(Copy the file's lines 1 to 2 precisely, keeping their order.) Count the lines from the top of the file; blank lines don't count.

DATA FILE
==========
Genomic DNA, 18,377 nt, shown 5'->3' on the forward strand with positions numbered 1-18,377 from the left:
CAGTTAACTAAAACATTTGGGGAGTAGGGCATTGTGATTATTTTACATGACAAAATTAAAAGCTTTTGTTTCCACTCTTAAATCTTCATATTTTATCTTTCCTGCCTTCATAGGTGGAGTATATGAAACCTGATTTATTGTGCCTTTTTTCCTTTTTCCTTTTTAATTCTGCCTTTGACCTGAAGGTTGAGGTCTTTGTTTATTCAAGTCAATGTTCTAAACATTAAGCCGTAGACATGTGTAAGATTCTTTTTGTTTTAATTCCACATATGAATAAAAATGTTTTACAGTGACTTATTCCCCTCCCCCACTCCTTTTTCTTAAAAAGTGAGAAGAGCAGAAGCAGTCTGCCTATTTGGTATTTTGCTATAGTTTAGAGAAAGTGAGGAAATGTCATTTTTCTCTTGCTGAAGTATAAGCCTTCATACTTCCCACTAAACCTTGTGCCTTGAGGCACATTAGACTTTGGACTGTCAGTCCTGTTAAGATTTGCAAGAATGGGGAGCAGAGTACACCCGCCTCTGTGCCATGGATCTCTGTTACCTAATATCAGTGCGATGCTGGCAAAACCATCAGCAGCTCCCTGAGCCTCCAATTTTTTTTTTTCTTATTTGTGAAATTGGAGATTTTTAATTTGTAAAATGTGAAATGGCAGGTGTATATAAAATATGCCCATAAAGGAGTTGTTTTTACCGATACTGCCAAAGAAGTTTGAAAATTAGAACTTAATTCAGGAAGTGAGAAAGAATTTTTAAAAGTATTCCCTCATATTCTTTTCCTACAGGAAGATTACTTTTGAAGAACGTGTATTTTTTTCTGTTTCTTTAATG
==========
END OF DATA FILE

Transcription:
Genomic DNA, 18,377 nt, shown 5'->3' on the forward strand with positions numbered 1-18,377 from the left:
CAGTTAACTAAAACATTTGGGGAGTAGGGCATTGTGATTATTTTACATGACAAAATTAAAAGCTTTTGTTTCCACTCTTAAATCTTCATATTTTATCTTTCCTGCCTTCATAGGTGGAGTATATGAAACCTGATTTATTGTGCCTTTTTTCCTTTTTCCTTTTTAATTCTGCCTTTGACCTGAAGGTTGAGGTCTTTGTTTATTCAAGTCAATGTTCTAAACATTAAGCCGTAGACATGTGTAAGATTCTTTTTGTTTTAATTCCACATATGAATAAAAATGTTTTACAGTGACTTATTCCCCTCCCCCACTCCTTTTTCTTAAAAAGTGAGAAGAGCAGAAGCAGTCTGCCTATTTGGTATTTTGCTATAGTTTAGAGAAAGTGAGGAAATGTCATTTTTCTCTTGCTGAAGTATAAGCCTTCATACTTCCCACTAAACCTTGTGCCTTGAGGCACATTAGACTTTGGACTGTCAGTCCTGTTAAGATTTGCAAGAATGGGGAGCAGAGTACACCCGCCTCTGTGCCATGGATCTCTGTTACCTAATATCAGTGCGATGCTGGCAAAACCATCAGCAGCTCCCTGAGCCTCCAATTTTTTTTTTTCTTATTTGTGAAATTGGAGATTTTTAATTTGTAAAATGTGAAATGGCAGGTGTATATAAAATATGCCCATAAAGGAGTTGTTTTTACCGATACTGCCAAAGAAGTTTGAAAATTAGAACTTAATTCAGGAAGTGAGAAAGAATTTTTAAAAGTATTCCCTCATATTCTTTTCCTACAGGAAGATTACTTTTGAAGAACGTGTATTTTTTTCTGTTTCTTTAATG